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Comment Re:Who knew? (Score 1) 294

You appeal from the courts to the court of public opinion.

Yes because everyone has the resources or wherewithal to make that happen.
Perhaps that's exactly what this fellow did, he utilized the skills he head to elevate the situation to greater awareness so that public opinion might bear.

You kidnap the child from the hospital, and let the hospital re-open the court battle.

I'm not sure if you forgot your sarcasm tag. Either way, kidnapping is usually a far less desirable action than hacking whatever the cause.

Submission + - University of California hires India-based IT outsourcer, layoffs tech workers (computerworld.com)

dcblogs writes: The University of California is laying off a group of IT workers at its San Francisco campus as part of a plan to move work offshore. Laying off IT workers as part of a shift to offshore is somewhere between rare and unheard-of in the public sector. The layoffs will happen at the end of February, but before the final day arrives the IT employees expect to train foreign replacements from India-based IT services firm HCL. The firm is working under a university contract valued at $50 million over five years, This layoff affects 17% of UCSF's total IT staff, broken down this way: 49 IT permanent employees will lose their jobs, along with 12 contract employees and 18 vendor contractors. This number also includes 18 vacant IT positions that won't be filled, according to the university. Governments and publicly supported institutions, such as UC, have contracted with offshore outsourcers, but usually it's for new IT work or to supplement an existing project. The HCL contract with UCSF can be used by other UC campuses, which means the layoffs may expand across its 10 campuses. HCL is a top user of H-1B visa workers.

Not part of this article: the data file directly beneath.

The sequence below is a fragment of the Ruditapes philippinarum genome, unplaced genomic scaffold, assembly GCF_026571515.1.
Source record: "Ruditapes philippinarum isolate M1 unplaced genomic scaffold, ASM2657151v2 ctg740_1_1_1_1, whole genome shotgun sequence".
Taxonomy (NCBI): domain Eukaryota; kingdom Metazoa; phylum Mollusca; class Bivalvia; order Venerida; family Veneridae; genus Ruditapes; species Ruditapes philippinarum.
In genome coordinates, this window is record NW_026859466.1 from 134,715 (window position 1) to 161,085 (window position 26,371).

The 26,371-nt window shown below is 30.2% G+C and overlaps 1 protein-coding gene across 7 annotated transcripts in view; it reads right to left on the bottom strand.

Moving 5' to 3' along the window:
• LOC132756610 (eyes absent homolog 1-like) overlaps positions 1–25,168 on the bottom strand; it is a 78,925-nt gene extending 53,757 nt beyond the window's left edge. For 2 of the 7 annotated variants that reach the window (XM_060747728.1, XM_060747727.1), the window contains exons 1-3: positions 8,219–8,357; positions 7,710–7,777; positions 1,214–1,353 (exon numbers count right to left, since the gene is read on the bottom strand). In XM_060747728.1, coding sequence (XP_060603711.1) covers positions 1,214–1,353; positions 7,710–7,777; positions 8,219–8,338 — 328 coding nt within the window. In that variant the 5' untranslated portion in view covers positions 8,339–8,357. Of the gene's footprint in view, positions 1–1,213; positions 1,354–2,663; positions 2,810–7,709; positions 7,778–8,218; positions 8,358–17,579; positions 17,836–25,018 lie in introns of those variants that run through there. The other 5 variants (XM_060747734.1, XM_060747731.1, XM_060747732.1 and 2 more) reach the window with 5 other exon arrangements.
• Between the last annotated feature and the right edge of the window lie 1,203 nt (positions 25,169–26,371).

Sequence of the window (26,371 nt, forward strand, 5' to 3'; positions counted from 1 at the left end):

Submission + - ITT Tech Is Officially Closing (gizmodo.com)

Joe_Dragon writes: ITT Technical Institute is officially closing all of its campuses following federal sanctions imposed against the company. The for-profit college announced the changes in a statement:

        “It is with profound regret that we must report that ITT Educational Services, Inc. will discontinue academic operations at all of its ITT Technical Institutes permanently after approximately 50 years of continuous service. With what we believe is a complete disregard by the U.S. Department of Education for due process to the company, hundreds of thousands of current students and alumni and more than 8,000 employees will be negatively affected.”